A small glitch during a planned database upgrade by Bulkregister.com gave a big scare to
some of its customers this weekend.
When clients of the Internet’s second-largest domain registrar logged in to
access their accounts Sunday, some found their domain records had apparently
been modified and replaced with erroneous data. That quickly led many to
conclude that the system had been compromised by attackers.
However, Bulkregister.com Monday blamed the problem on a programming error in
an enhanced customer database system rolled out by the company Saturday
“This was totally self-inflicted,” said Bulkregister.com CEO Tony Keyes.
A bug in the new system’s query function caused customers doing look-ups on
their accounts to see other customer’s domain records, including account
names, e-mail addresses, and DNS information, but not credit card
information or account passwords.
According to Keyes, the customer data itself was never compromised, nor was
the domain information maintained by the Network Solutions registry. The
software glitch, which affected about two hundred of Bulkregister’s 15,000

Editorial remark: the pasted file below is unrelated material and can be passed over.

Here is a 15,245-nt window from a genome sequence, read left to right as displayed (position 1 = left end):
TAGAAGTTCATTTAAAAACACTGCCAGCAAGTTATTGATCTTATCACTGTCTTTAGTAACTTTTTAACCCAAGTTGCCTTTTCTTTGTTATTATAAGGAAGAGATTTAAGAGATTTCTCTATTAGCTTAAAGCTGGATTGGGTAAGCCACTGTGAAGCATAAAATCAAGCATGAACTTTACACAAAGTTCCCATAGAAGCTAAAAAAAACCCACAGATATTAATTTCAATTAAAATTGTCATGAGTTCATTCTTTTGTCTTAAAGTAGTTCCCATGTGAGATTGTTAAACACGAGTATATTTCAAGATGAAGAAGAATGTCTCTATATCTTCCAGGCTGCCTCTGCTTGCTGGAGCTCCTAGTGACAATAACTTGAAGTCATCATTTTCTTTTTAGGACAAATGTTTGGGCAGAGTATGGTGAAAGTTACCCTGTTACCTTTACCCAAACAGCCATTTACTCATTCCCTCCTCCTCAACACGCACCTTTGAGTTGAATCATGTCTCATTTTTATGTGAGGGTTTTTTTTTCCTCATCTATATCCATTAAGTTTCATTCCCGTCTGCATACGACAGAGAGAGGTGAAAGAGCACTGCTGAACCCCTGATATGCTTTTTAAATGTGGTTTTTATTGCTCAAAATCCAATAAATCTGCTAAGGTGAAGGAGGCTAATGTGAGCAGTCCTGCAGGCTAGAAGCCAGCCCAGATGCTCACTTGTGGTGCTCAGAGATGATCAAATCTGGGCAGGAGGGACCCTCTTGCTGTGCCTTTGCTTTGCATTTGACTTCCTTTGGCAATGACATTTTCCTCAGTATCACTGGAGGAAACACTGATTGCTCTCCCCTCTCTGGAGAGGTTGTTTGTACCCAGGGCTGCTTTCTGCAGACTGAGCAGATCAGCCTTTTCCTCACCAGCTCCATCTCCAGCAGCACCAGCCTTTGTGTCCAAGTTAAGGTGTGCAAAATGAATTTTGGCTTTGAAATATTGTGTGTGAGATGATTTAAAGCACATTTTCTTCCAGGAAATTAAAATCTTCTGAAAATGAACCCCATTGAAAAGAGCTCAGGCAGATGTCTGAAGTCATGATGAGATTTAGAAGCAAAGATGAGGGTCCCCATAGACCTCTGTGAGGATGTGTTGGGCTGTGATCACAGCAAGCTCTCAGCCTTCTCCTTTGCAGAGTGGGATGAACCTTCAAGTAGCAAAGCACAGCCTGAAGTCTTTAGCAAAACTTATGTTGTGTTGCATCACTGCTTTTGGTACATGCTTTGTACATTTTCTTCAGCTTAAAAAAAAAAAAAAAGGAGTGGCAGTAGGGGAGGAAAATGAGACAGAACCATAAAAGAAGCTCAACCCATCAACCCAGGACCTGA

clients, was corrected Sunday evening.
Among the visible data were the customers’ “handles” or account names and
“approved from” e-mail addresses. Armed with these two pieces of information,
an unscrupulous person could potentially effect the transfer of a domain to
As a precaution, Bulkregister is implementing a lock on the affected
customer records until it can contact the domain owners and verify that
their data is correct.
“Just in case someone who saw data that didn’t belong to them is very
creative and thought of something to do that would appear to be a problem,
we felt it was better just to lock it down until our client tells us it’s
okay to take it off,” said Keyes.
Bulkregister.com is a wholesale provider of domain name registration
services to ISPs, web hosting and web designer clients around the world. To
date, the company has registered more than 2 million Internet addresses
since launching in December of 1999.